While visiting my dear friends in Monument, Colorado we spent one afternoon admiring yarn and houses. I bought some yarn, but no houses. For our first stop, we arrived at the Monument weekly farmers market with minutes to spare, which is all I need to inflict damage to my bank balance! Though, not as much as if I’d bought a house. See, it’s all about perspective.
I immediately rushed to the Tompkins Alpaca Pride booth. This local alpaca farm is owned and operated by Martin and Julie Tompkins. The previous week my friend posted a picture of the yarn spinner half of this alapaca operation, Julie, spinning. During my visit she was away visiting family, but an ethereal purple-blue yarn she spun and hand dyed caught my eye.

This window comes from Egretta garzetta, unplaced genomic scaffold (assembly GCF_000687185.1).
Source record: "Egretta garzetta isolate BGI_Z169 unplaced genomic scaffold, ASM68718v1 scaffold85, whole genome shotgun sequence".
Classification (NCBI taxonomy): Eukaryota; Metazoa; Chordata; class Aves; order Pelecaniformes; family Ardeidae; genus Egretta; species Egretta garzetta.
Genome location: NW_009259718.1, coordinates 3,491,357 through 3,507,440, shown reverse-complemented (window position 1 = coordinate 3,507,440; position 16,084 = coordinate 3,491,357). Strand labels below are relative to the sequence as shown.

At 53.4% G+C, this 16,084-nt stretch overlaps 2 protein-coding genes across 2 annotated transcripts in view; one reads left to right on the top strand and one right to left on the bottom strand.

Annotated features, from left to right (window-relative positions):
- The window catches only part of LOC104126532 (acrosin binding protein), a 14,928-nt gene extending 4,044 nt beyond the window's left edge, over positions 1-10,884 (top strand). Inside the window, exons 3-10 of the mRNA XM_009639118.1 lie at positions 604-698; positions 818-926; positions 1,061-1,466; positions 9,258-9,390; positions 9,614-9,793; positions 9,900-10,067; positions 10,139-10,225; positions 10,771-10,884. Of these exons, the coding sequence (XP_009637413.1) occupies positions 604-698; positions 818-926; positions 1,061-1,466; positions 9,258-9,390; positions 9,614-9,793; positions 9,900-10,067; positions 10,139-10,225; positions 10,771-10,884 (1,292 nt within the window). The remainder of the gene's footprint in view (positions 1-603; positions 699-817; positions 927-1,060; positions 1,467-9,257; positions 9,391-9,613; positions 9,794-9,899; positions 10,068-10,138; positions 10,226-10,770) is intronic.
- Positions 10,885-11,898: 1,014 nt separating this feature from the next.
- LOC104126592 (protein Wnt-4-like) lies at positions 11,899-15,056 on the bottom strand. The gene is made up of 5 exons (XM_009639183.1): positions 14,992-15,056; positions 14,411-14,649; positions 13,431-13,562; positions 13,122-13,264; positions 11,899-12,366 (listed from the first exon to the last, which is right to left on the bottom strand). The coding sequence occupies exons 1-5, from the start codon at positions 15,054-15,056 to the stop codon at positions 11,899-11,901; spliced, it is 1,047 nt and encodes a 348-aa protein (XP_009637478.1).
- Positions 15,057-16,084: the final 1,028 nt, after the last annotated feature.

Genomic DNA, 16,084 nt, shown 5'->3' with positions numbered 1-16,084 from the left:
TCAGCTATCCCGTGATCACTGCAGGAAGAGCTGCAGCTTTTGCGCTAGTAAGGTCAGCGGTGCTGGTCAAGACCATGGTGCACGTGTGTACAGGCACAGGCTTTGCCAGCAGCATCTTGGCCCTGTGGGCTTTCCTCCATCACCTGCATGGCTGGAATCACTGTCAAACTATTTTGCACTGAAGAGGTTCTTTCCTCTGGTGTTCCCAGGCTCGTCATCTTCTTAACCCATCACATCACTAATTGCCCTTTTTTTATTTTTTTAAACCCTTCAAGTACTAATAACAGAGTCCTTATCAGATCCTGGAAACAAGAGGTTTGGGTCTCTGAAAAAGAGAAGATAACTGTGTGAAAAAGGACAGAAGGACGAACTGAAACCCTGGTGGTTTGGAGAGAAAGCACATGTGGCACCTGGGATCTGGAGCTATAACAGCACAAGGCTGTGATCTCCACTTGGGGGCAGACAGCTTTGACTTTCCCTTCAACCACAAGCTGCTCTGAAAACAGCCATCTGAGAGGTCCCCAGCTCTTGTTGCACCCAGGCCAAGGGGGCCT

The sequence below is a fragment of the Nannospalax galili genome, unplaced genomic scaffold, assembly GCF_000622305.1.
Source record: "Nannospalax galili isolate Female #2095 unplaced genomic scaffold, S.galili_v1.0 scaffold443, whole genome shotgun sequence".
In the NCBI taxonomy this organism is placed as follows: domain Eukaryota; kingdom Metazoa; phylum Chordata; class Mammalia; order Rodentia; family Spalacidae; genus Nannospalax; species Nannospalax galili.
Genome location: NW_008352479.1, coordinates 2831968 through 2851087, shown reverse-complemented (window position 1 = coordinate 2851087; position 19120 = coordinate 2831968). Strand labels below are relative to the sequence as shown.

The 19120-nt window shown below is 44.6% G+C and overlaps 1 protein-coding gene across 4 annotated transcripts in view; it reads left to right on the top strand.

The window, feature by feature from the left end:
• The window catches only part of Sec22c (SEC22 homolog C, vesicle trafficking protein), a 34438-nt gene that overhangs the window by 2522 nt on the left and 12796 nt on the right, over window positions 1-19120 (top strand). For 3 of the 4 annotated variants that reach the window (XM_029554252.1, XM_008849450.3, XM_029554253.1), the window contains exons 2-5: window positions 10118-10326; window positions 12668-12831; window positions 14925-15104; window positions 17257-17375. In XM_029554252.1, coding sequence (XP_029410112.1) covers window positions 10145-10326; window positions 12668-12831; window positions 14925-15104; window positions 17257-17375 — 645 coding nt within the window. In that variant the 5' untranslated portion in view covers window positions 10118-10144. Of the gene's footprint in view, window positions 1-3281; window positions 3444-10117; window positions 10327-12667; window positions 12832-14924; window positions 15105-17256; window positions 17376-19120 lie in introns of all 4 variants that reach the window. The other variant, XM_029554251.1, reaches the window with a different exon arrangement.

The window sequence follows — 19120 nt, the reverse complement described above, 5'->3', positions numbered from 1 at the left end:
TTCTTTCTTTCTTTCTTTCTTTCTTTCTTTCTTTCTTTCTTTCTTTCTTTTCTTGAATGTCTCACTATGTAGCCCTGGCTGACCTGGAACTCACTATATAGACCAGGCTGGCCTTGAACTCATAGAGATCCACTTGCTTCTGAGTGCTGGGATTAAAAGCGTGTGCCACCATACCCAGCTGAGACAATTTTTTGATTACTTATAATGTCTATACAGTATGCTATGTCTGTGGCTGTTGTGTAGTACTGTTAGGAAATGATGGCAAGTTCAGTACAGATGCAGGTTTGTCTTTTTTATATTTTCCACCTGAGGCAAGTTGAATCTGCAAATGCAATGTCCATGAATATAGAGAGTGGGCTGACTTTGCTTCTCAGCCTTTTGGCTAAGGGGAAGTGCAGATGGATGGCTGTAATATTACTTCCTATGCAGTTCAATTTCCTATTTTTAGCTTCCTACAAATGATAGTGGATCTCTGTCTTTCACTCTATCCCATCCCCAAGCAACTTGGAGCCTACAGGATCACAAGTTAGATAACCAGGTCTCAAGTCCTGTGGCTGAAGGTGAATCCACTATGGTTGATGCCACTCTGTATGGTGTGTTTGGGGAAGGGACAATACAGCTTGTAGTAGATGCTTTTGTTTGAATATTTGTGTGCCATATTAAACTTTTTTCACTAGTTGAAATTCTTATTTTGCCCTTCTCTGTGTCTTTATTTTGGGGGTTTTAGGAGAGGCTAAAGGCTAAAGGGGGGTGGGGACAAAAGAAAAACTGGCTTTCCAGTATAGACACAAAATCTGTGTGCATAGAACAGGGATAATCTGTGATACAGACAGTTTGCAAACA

As did the camera shy alpaca adjoining the booth. Every time I am face to face with an alpaca I am reminded how adorable they are. Martin and I discussed the ease of caring for alpacas. I asked if they would let him pet them or if they were standoffish like sheep. More like sheep, apparently, so I wouldn’t be petting an alpaca.
Mr. Touch-me-not was fun to watch and sort of reminded me of a dog. When a coffee can of treats was shaken he dropped whatever he was doing (eating hay and ignoring me) and hurried right over. I also discovered they have a cleft upper lip that opens, which was interesting. And when he gets anxious he makes a high pitched whine of concern, which he did when Martin started packing up the stall. He was immediately at the side of his pen and very concerned that he was being left here with all these strangers.
By the by, there are alpaca farms all over Colorado. We drove by at least four in the Monument area.
I purchase one skein of worsted weight yarn, which has 98.3 yards. What do you think I should do with it?